I have been exploring a bit about different approaches to taking photographs.

Sometimes this kind of learning and exploring makes me feel wide eyed and excited, but sometimes it leaves me tied up in knots and feeling more confused than when I started. Having got into one such tangle by the end of the week, I decided just to go for a walk, down to the lagoons as I had but an hour or two before the light went, and to try holding two different questions in my mind:

  • What is it that the earth is wanting to show you?
  • If you listen, what might it be trying to say?

Photography like this is easy, it’s more like a conversation than anything, just watching and noticing and responding with a nod of the head and a smile and a thank you.

spring equinox, lagoons

Later that evening I was looking into the work of a poet, William Stafford – I’d seen his name in two side by side posts in my feedreader and it seemed like too much of a coincidence.

The first poem I found was called ‘In Response to a Question: What Does the Earth Say?’

The last verse goes like this:

“The earth says where you live wear the kind
of color that your life is (gray shirt for me)
and by listening with the same bowed head that sings
draw all things into one song, join
the sparrow on the lawn, and row that easy
way, the rage without met by the wings
within that guide you anywhere the wind blows.

Listening, I think that’s what the earth says.”

And I think really if I aspire to anything in my photography, or writing, or indeed my life it is that, listening with the same bowed head that sings.

bulrush reflections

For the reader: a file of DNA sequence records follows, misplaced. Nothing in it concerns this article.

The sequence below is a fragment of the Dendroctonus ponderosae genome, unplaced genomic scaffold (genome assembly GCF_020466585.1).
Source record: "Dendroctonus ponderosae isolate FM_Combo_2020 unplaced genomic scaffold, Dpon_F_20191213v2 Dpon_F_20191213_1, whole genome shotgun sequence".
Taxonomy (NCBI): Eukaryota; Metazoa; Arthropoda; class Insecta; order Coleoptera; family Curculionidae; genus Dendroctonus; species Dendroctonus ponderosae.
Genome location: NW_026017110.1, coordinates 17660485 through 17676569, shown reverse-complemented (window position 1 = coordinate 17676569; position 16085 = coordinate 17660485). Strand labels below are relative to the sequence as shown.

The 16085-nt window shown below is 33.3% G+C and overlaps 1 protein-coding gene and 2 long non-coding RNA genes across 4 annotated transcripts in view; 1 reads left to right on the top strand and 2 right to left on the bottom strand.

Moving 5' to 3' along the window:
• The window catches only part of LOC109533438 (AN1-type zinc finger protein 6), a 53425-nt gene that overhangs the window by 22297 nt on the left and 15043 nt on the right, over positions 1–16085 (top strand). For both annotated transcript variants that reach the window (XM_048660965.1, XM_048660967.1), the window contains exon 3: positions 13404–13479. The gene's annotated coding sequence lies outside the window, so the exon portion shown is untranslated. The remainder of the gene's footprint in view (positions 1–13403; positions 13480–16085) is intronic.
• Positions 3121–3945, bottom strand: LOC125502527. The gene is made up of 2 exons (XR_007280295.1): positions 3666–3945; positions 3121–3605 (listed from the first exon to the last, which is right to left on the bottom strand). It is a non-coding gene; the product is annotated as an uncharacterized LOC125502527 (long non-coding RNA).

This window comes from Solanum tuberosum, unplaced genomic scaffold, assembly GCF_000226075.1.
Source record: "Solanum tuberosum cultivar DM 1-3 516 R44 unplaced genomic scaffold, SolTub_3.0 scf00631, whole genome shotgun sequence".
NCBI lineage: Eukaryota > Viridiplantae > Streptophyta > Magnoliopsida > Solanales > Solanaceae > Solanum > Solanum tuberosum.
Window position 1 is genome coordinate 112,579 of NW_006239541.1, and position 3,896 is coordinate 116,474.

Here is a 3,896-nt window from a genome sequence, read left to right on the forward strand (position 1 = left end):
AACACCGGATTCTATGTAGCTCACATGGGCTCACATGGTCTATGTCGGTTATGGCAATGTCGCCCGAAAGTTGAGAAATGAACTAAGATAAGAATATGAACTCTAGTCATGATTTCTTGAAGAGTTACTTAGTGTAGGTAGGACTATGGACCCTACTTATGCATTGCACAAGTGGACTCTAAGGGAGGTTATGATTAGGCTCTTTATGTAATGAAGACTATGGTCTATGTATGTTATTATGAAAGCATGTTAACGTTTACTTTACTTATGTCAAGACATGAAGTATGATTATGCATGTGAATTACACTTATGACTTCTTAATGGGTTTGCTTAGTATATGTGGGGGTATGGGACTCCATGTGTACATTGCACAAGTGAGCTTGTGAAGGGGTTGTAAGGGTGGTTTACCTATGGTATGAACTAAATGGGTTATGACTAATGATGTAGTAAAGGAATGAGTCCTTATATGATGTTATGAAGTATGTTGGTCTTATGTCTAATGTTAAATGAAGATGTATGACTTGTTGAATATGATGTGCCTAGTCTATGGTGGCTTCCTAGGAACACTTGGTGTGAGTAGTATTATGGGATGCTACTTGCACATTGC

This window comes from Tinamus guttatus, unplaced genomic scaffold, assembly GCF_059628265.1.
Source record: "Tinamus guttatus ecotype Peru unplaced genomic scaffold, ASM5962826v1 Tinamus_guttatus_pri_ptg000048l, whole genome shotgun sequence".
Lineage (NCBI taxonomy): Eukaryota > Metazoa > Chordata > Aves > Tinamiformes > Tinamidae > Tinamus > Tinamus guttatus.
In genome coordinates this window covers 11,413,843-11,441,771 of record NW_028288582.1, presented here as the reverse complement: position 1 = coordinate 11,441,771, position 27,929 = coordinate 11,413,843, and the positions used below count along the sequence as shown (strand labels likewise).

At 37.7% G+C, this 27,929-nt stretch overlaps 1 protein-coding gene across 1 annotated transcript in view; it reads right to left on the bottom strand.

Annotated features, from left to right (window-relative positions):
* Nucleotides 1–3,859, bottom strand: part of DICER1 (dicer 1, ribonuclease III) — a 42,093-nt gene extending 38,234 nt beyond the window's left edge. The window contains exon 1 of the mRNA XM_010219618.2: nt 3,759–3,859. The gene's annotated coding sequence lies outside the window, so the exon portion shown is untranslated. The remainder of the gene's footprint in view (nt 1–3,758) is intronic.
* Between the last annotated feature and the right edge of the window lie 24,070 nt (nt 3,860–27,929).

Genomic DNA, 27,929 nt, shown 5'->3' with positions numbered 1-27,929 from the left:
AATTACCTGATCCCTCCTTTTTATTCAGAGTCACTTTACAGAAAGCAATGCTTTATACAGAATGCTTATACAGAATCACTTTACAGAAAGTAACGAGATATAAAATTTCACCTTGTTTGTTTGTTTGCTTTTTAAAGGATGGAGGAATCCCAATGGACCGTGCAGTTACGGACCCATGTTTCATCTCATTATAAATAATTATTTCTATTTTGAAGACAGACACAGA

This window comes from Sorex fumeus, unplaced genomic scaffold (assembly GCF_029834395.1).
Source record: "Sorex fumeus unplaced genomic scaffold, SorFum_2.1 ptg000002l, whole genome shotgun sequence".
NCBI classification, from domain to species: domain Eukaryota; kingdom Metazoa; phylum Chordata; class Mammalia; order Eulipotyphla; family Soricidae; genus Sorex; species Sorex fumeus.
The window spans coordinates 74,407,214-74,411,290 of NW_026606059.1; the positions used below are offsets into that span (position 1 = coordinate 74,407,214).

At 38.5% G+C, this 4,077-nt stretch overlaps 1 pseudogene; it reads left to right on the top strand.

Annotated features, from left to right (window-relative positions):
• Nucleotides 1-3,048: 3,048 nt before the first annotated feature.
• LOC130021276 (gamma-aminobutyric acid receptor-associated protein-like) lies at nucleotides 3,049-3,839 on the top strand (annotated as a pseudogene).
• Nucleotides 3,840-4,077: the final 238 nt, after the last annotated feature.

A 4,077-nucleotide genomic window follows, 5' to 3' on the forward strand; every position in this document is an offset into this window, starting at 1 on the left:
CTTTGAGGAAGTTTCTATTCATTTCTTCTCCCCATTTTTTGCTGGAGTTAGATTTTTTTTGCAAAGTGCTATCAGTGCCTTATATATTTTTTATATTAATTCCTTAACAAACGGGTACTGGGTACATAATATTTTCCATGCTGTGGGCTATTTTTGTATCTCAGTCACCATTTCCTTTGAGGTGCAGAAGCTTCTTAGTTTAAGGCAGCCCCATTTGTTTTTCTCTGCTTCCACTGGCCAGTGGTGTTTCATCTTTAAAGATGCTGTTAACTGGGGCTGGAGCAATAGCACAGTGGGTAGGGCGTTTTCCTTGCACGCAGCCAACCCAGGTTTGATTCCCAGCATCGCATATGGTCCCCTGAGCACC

8 Replies to “Listening to What the Earth Says

  1. Joanna, I love your act of walking out with two questions…and waiting. I think this kind of synchronicity you found only comes when you let go of thinking and are open to possibilities, and when you are listening with every fibre of your being. I often find that a feather or cloud that I notice, or a passage in a book that I ‘happen’ to open to that page, will often tell me just what I need to hear. Beautiful photos too.

    • Jane, indeed, being open to possibility and connection is when the magic happens… I guess it’s a lifelong lesson and journey to remember to open the door though! 😉

  2. Synchronicity thrills me, the kind that led you to William Stafford, that particular poem and then the beautiful phrase that synthesises you so well. It must have made your heart sing when you found it!

    • It is one of those ‘I can’t believe I just read those lines’ moments Janice, followed by, ‘but of course those were the lines I was meant to find :-)’

  3. Joanna, I really love the poems you come up with. I’ve been reading some of your archives and your Facebook page, and lots of the poems I found there are old favourites but some are new to me and happy discoveries. I hadn’t heard of William Stafford but I must look for more by him. I’m so envious of people who have the ability to find just the right words, just the right phrase, that paints a picture better than a picture can, or evokes a feeling of being totally understood – that it’s exactly what you’d have said yourself, had you their talent with words.

    • I am very envious too Gilly! I was intrigued by William Stafford and the more I looked up about him the more I know I need to read more… There is a plain-ness about a lot of American poetry that I really like, and am a bit surprised hasn’t become better known or liked over here. I’m glad you’ve been finding some other poems in the archives too. By the way, I’m hoping to get to the Flaggy Shore again this summer, so plan to be reciting Postscript to myself as I walk again!

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